Story of the Match
The game was played at a high tempo throughout, but neither team showed that killer instinct until deep into the second half.
The Azzuri went into the semi final on a thirty-two match unbeaten run - a national record - and showed exactly why when Federico Chiesa unleashed a wonderful curled effort across Unai Simon and into the far corner of the net, sending half of the 60,000 fans inside Wembley Stadium wild on the hour mark.
The substitute's absence was somewhat surprising despite his indifferent form throughout most of the tournament, but the Juventus striker showed exactly what he can do with ten minutes left.
Dani Olmo was Spain's standout player in the regular ninety minutes and linked up with Morata with a superb one-two. Morata's sublime first touch was matched by a cool, composed finish, sending Gianluigi Donnarumma the wrong way and rolling the ball inside the near post.
Simon looked nervy in the Spain goal, but Ciro Immobile and co. didn't test him anywhere near enough to capitalise. Having gone the whole 120 minutes in both the Round of 16 and the Quarter Finals, Spain should have been the most leggy, but were in fact the more energised.
Olmo's evergreen lungs drew foul after foul as Italy looked to hang on and take the game to penalties with players pulling up with cramp. Luis Enrique therefore decided to bring on Liverpool's Thiago Alcantara for good measure as the Spaniards went for the jugular.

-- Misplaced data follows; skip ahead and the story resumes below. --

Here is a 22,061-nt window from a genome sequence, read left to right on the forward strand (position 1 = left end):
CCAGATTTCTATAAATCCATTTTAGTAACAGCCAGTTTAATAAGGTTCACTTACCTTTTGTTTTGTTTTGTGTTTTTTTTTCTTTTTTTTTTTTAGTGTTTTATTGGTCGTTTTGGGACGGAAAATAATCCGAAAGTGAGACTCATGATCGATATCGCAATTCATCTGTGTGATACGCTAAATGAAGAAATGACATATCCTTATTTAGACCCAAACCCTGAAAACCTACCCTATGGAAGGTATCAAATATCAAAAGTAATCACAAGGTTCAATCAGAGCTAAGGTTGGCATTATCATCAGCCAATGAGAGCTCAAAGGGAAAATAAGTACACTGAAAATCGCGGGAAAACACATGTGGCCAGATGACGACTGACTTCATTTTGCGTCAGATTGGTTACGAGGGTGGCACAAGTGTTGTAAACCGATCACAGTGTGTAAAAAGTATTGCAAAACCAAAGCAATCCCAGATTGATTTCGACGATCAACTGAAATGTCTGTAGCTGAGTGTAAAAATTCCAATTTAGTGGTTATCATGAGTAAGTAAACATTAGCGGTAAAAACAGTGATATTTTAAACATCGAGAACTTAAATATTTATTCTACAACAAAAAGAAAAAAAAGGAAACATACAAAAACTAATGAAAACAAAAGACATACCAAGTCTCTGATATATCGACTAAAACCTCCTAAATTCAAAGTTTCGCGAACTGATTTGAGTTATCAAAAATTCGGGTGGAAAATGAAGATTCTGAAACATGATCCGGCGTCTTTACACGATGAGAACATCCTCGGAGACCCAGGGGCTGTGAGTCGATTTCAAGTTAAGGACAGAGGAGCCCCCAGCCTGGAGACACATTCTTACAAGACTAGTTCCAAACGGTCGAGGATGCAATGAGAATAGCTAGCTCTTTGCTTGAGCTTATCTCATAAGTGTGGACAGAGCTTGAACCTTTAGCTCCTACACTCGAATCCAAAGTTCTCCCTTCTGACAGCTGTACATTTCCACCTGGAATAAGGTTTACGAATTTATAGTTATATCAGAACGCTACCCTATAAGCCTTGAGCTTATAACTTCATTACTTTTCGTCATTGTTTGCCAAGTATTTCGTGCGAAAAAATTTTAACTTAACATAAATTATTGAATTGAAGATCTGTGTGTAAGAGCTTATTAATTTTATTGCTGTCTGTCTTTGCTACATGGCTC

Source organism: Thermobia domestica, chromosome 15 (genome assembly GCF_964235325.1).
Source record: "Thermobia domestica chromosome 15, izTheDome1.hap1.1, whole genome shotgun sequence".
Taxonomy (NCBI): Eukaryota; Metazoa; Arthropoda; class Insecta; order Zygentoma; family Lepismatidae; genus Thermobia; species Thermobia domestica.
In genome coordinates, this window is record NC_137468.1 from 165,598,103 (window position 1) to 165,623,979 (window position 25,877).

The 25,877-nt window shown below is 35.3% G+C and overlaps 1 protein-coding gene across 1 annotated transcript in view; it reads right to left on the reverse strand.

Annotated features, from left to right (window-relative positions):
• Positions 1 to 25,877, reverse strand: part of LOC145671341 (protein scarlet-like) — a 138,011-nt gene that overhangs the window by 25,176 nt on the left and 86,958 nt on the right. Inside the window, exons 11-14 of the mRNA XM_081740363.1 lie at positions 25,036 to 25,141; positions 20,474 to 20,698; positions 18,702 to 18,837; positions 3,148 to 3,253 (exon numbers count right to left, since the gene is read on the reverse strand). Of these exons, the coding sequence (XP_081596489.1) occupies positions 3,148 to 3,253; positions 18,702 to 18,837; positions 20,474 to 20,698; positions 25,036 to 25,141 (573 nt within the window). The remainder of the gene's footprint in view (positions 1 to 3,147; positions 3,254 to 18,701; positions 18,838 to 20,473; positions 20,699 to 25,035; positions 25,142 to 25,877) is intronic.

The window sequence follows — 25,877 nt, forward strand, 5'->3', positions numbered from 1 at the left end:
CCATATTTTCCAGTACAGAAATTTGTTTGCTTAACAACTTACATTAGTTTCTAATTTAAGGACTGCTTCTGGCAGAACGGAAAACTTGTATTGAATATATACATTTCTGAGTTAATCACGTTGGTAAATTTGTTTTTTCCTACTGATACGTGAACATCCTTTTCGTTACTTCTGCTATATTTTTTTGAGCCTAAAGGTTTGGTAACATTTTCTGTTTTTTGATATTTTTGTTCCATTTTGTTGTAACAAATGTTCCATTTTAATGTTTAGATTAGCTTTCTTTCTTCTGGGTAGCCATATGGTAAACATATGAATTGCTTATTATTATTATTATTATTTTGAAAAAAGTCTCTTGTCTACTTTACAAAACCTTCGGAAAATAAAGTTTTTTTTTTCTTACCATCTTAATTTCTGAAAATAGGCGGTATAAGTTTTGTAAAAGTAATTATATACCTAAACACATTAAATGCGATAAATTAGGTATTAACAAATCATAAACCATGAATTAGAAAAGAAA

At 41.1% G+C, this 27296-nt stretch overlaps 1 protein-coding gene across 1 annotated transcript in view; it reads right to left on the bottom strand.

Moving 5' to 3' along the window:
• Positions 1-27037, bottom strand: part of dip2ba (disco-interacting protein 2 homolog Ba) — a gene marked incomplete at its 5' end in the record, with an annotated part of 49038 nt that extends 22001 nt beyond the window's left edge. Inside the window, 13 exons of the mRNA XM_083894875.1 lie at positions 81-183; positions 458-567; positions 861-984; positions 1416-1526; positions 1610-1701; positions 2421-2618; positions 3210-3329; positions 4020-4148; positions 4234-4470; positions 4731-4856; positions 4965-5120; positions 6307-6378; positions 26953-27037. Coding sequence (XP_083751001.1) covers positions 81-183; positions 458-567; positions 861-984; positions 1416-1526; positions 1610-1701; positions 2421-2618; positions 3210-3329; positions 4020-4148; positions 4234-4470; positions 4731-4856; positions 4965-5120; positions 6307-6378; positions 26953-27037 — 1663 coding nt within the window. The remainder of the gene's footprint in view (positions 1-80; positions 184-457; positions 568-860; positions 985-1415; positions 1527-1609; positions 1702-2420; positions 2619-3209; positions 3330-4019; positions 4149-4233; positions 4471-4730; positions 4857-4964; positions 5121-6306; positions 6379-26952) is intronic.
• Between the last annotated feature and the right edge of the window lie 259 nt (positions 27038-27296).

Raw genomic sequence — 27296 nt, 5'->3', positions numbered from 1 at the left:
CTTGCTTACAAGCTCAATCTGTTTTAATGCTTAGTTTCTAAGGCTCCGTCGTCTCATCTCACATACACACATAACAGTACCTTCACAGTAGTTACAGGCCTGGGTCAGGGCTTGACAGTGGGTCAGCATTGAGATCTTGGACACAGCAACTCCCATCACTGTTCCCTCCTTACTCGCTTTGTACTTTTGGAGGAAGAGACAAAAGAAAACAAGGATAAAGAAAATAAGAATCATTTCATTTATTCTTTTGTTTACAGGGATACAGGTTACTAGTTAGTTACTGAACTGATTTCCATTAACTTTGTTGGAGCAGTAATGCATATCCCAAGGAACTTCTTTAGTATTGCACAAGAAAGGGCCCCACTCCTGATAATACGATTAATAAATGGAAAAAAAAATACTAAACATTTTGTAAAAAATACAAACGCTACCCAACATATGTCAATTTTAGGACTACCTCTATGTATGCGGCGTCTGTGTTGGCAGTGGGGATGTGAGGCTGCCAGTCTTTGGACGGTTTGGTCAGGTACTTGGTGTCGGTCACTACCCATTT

Alas, it was destined to go to penalties. Given that Italy had lost three of their previous five shootouts, Spain had to be the favourites.
That, though, proved to be a bad assumption as the Azzuri deservedly triumped 4-2 on spot kicks. Manuel Locatelli missed the first shot from twelve yards, but Olmo and Morata were unable to convert.
That gave Jorginho the chance to send his country into dreamland and he did not disappoint - sending Unai Simon the wrong way with his nonchalant hop and placed side foot finish.
Chiesa is the real deal
He didn't influence the game an awful lot, but when he did, boy did he. Son of legendary figure Enrico, Federico Chiesa emulated his father's clinical nature to smash in the opening goal of the game and, after an extremely impressive Serie A season with Juventus, looks sure to be a world beater in the future.
England or Denmark should be confident
Despite the entertaining encounter, neither Spain nor Italy took charge of the game and clear cut chances were few and far between. Both goalkeepers' distribution also looked shaky, so this is an area which England or Denmark must look to exploit in the final.